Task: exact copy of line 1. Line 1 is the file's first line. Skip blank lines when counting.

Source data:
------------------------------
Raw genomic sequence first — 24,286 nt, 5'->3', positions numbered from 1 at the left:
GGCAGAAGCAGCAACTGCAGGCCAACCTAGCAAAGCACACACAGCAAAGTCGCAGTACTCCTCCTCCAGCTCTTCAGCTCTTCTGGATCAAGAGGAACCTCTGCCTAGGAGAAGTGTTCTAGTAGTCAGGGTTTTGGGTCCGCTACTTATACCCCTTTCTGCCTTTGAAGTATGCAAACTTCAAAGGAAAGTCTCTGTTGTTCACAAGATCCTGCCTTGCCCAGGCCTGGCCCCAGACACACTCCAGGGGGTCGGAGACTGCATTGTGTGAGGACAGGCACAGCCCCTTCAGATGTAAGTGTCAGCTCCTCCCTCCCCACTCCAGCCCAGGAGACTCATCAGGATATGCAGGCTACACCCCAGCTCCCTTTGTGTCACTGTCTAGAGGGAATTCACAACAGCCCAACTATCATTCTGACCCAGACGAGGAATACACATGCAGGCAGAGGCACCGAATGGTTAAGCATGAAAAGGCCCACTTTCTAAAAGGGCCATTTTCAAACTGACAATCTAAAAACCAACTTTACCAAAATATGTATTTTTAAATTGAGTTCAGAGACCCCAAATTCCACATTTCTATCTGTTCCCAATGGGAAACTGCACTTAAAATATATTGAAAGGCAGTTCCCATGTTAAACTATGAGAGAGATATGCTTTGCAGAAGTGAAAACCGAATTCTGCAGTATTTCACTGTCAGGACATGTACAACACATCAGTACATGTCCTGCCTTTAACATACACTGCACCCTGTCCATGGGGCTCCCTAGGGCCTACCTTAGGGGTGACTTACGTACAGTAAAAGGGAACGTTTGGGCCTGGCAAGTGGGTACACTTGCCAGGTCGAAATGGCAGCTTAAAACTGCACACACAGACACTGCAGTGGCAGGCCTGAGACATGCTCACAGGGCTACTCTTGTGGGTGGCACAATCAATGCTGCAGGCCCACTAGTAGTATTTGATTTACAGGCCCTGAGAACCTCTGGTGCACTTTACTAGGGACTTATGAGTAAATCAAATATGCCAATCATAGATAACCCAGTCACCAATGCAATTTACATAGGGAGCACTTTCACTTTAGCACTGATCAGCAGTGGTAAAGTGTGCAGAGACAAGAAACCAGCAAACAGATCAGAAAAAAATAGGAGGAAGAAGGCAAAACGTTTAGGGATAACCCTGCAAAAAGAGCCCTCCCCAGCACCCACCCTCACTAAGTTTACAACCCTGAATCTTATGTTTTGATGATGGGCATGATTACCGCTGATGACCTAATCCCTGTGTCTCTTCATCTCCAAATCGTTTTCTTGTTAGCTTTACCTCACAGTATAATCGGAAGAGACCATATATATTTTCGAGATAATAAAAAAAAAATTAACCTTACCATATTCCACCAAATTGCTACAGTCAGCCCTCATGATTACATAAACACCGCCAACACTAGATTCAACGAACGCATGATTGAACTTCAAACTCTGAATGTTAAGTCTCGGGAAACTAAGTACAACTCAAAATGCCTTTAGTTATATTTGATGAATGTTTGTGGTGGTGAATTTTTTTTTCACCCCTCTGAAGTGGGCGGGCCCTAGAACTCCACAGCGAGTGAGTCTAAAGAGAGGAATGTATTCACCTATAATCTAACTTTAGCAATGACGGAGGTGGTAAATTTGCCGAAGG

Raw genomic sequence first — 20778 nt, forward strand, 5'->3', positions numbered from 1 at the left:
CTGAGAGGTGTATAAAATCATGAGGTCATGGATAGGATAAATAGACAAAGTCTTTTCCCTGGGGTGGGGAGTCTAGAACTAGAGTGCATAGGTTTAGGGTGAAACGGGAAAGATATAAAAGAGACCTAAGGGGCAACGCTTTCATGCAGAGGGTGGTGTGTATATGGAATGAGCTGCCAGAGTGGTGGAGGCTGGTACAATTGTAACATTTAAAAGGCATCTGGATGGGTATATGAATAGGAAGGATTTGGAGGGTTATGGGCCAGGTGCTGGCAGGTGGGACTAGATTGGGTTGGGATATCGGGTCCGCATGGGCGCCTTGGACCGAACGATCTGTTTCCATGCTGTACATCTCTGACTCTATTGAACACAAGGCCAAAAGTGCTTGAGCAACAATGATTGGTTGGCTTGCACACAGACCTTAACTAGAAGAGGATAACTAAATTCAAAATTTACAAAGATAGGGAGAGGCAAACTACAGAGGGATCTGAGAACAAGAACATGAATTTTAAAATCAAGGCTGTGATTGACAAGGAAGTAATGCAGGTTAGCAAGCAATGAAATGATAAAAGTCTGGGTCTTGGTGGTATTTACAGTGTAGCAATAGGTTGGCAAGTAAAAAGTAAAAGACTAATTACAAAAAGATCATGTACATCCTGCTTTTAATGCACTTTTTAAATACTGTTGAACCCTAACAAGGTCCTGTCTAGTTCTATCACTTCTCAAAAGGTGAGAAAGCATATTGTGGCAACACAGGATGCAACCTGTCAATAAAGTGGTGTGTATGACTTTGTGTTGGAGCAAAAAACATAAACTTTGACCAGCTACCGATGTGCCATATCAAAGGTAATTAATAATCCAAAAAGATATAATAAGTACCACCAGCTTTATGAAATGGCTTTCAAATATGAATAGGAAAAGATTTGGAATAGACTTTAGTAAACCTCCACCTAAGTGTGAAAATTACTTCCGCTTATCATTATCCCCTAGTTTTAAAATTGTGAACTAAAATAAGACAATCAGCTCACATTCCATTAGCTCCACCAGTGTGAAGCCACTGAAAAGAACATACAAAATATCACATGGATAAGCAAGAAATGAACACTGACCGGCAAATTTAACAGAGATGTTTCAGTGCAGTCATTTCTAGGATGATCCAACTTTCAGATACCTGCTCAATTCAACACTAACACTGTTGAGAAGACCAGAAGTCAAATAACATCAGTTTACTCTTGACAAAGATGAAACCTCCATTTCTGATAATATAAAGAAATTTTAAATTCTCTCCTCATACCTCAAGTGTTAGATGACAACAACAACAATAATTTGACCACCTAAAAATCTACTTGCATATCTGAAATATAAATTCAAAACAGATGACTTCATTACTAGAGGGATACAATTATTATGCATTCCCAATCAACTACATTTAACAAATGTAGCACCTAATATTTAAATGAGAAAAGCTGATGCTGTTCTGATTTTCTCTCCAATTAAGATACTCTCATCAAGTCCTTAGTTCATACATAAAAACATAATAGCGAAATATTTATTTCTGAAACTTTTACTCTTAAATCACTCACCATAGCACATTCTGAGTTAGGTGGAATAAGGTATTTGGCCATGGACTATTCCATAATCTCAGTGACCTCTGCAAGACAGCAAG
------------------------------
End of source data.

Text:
Raw genomic sequence first — 24,286 nt, 5'->3', positions numbered from 1 at the left: